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Retraction Watch

Tracking retractions as a window into the scientific process

Archive for the ‘behind a paywall’ Category

New method sinks newish paper…or does it?

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cover_2009_BB_viz_biomassThe timing on a recent retraction of a paper from Biotechnology and Bioengineering makes it a bit difficult to figure out what happened, but here’s a try.

An article first published online May 16th by a group of researchers at Brown University was retracted on June 1st, apparently because a new and better method for analyzing the data was developed…at some point.

The timeline is not exactly clear from the retraction, though we’ve reached out to the author and publisher and will update with any new information.

Here’s the (paywalled) notice for “High-level production of 3-hydroxypropionatein Escherichia coli and Saccharomyces cerevisiae by introducing part of the 3-hydroxypropionate/4-hydroxybutyrate cycle from Metallosphaera sedula”:

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Mega-correction appears for Florida leadership scholar Walumbwa following six retractions

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Fred Walumbwa, via FIU

Fred Walumbwa, via FIU

Fred Walumbwa, the leadership researcher at Florida International University who has retracted six papers for what appear to be problematic data, now has an impressive mega-correction in the form of an “addendum.”

The paper, “Relationships between Authentic Leadership, Moral Courage, and Ethical and Pro-Social Behaviors,” was published in Business Ethics Quarterly in October 2011, by Walumbwa and two colleagues, Sean Hannah and Bruce Avolio.

Here’s the abstract for the paper, which has been cited 18 times, according to Thomson Scientific’s Web of Knowledge:

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Written by Adam Marcus

July 30, 2014 at 11:00 am

Incorrect analysis leads to Nature’s sixth retraction in 2014

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nature 714In what seems to be an example of researchers swiftly and transparently correcting the literature, and acknowledging errors, a pair of scientists have retracted a 2013 paper from Nature.

Here’s the retraction notice for “Genomic organization of human transcription initiation complexes,” by Bryan Venters and Frank Pugh: Read the rest of this entry »

Recursive plagiarism? Researchers may have published a duplicate of a study retracted for plagiarism

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acta physica sinicaSometimes plagiarism, like an onion, has layers.

That appears to be the case in a paper brought to our attention by sharp-eyed reader Vladimir Baulin, whose work was copied in a 2006 paper that Journal of Biological Physics retracted for plagiarism.

But you can’t keep a good thief down: the plagiarizing authors just popped up in a new journal with a Chinese-language version of their retracted paper, that looks an awful lot like a knock-off. Here’s a note from Baulin: Read the rest of this entry »

“Error in data compilation” leaves bitter taste for paper on sweeter-tasting pills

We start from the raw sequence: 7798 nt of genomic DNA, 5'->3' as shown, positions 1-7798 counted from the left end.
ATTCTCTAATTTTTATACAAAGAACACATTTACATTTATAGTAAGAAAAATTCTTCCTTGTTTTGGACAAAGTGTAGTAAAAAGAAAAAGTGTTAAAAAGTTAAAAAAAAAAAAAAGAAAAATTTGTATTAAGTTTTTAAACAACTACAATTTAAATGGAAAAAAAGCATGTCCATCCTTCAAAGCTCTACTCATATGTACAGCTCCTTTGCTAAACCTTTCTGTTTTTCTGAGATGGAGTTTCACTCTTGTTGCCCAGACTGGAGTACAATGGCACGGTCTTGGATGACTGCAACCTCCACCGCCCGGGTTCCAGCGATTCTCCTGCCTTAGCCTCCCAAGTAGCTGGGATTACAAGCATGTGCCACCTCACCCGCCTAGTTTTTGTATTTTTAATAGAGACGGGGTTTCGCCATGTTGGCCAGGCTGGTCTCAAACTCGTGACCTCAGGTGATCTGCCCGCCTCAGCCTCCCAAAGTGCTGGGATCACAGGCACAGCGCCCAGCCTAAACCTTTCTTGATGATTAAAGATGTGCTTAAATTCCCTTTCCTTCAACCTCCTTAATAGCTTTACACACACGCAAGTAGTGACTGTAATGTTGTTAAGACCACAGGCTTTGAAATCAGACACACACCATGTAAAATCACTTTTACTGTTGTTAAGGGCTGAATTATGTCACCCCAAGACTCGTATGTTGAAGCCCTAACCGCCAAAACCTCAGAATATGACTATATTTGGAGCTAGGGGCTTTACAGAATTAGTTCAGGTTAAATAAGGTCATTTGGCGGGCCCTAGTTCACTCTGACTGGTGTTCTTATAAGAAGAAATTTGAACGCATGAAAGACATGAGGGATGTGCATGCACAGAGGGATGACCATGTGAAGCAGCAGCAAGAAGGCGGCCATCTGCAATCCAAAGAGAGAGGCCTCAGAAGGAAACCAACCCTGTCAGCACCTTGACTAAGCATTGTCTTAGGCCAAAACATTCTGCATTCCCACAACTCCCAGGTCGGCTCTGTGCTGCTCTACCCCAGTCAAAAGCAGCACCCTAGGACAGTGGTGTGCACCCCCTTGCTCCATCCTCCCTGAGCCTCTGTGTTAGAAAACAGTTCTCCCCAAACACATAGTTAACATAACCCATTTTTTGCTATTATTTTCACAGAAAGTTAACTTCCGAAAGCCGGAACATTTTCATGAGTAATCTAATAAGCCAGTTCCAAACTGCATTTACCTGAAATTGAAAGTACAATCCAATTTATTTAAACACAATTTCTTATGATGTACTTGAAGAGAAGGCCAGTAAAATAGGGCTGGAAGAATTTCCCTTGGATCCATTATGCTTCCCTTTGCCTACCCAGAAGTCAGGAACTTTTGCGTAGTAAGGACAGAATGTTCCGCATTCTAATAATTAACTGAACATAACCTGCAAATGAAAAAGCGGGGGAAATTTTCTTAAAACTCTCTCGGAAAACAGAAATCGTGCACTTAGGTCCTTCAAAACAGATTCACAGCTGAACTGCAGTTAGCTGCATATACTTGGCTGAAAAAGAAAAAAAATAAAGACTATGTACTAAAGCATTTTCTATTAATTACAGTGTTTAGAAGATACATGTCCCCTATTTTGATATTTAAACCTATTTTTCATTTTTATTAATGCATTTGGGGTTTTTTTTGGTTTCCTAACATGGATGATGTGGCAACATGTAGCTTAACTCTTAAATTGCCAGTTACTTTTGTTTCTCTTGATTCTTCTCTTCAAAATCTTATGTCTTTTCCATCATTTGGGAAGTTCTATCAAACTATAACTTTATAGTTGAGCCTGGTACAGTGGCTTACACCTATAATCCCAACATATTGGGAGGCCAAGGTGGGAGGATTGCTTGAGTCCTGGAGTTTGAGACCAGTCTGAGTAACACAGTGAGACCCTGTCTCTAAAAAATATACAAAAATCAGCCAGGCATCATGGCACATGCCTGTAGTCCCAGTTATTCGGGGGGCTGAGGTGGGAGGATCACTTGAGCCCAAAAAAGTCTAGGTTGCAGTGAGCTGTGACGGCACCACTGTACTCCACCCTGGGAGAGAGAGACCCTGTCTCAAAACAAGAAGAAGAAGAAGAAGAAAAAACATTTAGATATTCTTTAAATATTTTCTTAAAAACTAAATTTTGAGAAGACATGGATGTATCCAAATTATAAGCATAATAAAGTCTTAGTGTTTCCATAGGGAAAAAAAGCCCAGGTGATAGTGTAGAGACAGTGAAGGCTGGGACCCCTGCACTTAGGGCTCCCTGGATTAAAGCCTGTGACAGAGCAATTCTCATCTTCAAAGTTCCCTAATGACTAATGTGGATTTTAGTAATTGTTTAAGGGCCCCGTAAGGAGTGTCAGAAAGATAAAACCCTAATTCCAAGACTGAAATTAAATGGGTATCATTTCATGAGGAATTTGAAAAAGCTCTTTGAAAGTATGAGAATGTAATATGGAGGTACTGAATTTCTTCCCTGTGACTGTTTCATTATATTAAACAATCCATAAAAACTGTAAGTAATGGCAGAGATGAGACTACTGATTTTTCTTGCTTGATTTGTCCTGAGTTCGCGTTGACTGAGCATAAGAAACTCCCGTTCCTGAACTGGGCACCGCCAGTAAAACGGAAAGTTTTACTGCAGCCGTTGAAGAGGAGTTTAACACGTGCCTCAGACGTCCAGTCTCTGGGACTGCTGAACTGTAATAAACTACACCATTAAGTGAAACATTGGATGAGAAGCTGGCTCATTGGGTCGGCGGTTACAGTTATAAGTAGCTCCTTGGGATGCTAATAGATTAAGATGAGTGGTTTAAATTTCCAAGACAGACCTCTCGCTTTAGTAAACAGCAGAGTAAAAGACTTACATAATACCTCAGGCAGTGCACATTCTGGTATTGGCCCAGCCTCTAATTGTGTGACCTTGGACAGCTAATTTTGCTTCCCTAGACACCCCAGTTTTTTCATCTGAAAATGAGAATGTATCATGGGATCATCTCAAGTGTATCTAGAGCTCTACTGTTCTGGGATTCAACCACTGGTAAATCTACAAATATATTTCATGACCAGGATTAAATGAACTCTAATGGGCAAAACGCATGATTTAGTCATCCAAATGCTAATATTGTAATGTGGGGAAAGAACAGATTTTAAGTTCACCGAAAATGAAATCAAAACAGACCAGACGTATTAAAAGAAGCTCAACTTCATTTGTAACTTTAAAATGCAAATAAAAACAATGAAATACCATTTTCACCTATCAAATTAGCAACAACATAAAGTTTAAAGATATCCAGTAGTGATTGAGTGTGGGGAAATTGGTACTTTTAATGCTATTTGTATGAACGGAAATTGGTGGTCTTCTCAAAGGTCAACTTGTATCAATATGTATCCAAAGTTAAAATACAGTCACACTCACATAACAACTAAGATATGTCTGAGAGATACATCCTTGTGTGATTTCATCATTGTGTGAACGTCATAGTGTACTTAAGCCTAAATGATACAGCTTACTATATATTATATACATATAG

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A publication on a new, tastier dissolving tablet has been retracted for data errors. Here’s the brief notice for “Meloxicam Taste-Masked Oral Disintegrating Tablet with Dissolution Enhanced by Ion Exchange Resins and Cyclodextrin“: Read the rest of this entry »

Written by Cat Ferguson

July 15, 2014 at 10:13 am

If only more retractions could be like this: Authors of cardiac stem cell paper show the way

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Researchers at Qingdao University have fully retracted a paper originally published in Molecular Medicine Reports with a clear, detailed outline of what went wrong and how they discovered the error.

Here’s the notice for “Generation of induced pluripotent stem cells using skin fibroblasts from patients with myocardial infarction under feeder-free conditions:”

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Retractions arrive in plagiarism scandal involving economist Nijkamp

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nijkampRetractions have arrived in the case of Peter Nijkamp, a leading Dutch economist accused of duplication and plagiarism. The Review of Economic Analysis has removed two of Nijkamp’s articles for self-plagiarism.

According to the NRC Handelsblad website (courtesy of Google translate):

The affair university economics professor Peter Nijkamp and his PhD student Karima Kourtit has escalated. The editors of the journal Review of Economic Analysis (RoEA) appears to have withdrawn because of self-plagiarism two scientific articles (reuse your own work earlier without acknowledgment), NRC Handelsblad discovered last week at the RoEA website.

The website reports that “significant parts” of the reclusive articles have appeared in other publications Nijkamp and Nijkamp / Kourtit, without reference orderlyearlier. It involves work Nijkamp alone and work of VU economist Frank Bruinsma with Nijkamp and Kourtit.

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